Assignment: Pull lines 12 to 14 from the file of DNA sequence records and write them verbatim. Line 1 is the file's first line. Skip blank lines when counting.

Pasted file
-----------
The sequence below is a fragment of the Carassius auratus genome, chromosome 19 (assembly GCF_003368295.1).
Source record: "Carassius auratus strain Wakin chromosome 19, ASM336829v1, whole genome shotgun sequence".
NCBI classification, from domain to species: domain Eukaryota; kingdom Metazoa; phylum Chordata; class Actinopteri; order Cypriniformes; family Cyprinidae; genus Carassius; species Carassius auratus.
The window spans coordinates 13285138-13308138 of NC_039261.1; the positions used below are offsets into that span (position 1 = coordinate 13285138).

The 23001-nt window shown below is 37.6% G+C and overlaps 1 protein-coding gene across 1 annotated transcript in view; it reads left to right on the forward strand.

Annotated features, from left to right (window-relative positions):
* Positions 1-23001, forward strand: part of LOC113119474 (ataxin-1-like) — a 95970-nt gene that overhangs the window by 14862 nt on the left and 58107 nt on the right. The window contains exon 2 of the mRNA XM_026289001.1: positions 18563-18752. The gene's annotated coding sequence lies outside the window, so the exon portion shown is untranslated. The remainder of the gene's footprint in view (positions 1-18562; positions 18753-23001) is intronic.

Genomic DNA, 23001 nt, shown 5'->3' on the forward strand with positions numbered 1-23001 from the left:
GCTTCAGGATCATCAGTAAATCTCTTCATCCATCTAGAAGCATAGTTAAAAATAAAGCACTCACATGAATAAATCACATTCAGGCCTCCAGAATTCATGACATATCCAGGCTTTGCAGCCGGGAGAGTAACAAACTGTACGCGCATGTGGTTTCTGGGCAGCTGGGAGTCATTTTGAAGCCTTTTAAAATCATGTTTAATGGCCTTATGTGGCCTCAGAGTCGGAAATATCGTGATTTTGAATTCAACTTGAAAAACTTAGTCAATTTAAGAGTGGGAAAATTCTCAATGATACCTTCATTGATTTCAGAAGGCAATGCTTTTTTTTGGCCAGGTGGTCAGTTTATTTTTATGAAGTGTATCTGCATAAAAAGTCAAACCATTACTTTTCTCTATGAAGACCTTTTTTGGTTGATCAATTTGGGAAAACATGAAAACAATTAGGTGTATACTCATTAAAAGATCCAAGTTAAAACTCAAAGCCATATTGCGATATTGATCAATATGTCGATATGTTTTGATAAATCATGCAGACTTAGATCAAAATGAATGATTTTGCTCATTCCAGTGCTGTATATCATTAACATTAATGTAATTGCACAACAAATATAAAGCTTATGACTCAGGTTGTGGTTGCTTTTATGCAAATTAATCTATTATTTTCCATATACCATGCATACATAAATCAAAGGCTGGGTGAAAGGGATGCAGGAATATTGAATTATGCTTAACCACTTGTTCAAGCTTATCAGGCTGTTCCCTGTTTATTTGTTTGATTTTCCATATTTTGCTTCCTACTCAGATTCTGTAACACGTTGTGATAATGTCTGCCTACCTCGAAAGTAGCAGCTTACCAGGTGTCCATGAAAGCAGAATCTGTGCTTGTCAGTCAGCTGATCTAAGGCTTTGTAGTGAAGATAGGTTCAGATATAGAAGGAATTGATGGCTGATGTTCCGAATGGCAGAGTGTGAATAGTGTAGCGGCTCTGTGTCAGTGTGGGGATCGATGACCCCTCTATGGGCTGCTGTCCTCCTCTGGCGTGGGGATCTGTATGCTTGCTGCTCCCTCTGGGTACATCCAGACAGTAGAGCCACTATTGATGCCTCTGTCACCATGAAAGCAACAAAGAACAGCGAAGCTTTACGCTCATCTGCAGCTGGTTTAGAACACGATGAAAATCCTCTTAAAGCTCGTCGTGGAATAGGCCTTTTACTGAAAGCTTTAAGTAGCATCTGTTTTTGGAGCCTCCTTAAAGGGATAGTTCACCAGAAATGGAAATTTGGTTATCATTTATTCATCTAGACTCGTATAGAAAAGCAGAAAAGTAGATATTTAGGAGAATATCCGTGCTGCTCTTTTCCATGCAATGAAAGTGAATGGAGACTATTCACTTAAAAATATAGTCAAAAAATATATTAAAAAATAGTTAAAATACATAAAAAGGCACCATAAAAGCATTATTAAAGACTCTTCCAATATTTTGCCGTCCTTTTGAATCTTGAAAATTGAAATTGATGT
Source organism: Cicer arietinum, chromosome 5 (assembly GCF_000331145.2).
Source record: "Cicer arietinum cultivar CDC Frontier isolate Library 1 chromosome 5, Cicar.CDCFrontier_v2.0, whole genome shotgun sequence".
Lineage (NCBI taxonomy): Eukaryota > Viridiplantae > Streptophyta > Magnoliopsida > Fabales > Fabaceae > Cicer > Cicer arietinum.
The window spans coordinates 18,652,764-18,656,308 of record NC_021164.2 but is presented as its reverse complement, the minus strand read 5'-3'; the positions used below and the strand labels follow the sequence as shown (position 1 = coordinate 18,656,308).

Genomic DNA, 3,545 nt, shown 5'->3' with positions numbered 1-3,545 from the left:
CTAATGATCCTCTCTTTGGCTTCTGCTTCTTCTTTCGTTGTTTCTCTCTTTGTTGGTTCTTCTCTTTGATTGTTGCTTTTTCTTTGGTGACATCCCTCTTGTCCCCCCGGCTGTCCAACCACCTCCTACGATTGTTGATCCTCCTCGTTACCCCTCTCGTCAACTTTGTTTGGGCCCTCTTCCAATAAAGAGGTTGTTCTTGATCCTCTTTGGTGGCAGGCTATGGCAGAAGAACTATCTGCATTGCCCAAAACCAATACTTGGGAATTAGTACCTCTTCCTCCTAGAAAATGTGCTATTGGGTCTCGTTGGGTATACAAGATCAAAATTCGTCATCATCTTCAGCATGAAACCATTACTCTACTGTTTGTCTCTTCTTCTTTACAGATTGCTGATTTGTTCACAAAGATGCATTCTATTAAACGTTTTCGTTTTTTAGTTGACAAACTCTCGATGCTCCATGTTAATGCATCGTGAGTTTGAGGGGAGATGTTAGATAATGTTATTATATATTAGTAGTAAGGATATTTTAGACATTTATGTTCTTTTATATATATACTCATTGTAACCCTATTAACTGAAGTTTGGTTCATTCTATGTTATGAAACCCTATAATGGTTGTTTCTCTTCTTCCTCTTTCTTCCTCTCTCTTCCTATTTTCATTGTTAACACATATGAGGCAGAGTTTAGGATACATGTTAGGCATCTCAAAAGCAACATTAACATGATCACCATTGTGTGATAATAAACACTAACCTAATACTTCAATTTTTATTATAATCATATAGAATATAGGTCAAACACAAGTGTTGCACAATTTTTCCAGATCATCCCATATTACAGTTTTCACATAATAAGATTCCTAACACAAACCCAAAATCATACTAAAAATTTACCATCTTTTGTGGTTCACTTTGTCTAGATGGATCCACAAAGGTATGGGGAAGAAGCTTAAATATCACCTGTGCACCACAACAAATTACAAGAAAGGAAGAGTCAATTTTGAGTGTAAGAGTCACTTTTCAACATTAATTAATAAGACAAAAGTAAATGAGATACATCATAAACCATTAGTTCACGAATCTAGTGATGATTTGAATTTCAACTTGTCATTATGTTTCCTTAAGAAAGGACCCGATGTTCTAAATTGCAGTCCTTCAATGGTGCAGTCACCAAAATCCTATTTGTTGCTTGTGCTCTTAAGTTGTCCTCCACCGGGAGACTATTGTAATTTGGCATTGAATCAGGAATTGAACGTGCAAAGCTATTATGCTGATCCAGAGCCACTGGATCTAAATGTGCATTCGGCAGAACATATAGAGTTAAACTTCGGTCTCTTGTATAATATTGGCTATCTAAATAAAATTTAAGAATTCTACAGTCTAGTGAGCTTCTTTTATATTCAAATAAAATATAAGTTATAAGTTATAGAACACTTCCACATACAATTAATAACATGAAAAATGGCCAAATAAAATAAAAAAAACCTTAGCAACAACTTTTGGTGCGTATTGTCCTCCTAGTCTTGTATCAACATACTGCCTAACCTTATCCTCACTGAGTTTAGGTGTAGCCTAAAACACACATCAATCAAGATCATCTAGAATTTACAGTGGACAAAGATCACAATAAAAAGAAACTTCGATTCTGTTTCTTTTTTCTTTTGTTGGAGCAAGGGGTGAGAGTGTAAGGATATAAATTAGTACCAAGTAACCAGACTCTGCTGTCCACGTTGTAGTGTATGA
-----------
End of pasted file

Lineage (NCBI taxonomy): Eukaryota > Viridiplantae > Streptophyta > Magnoliopsida > Fabales > Fabaceae > Cicer > Cicer arietinum.
The window spans coordinates 18,652,764-18,656,308 of record NC_021164.2 but is presented as its reverse complement, the minus strand read 5'-3'; the positions used below and the strand labels follow the sequence as shown (position 1 = coordinate 18,656,308).

Genomic DNA, 3,545 nt, shown 5'->3' with positions numbered 1-3,545 from the left: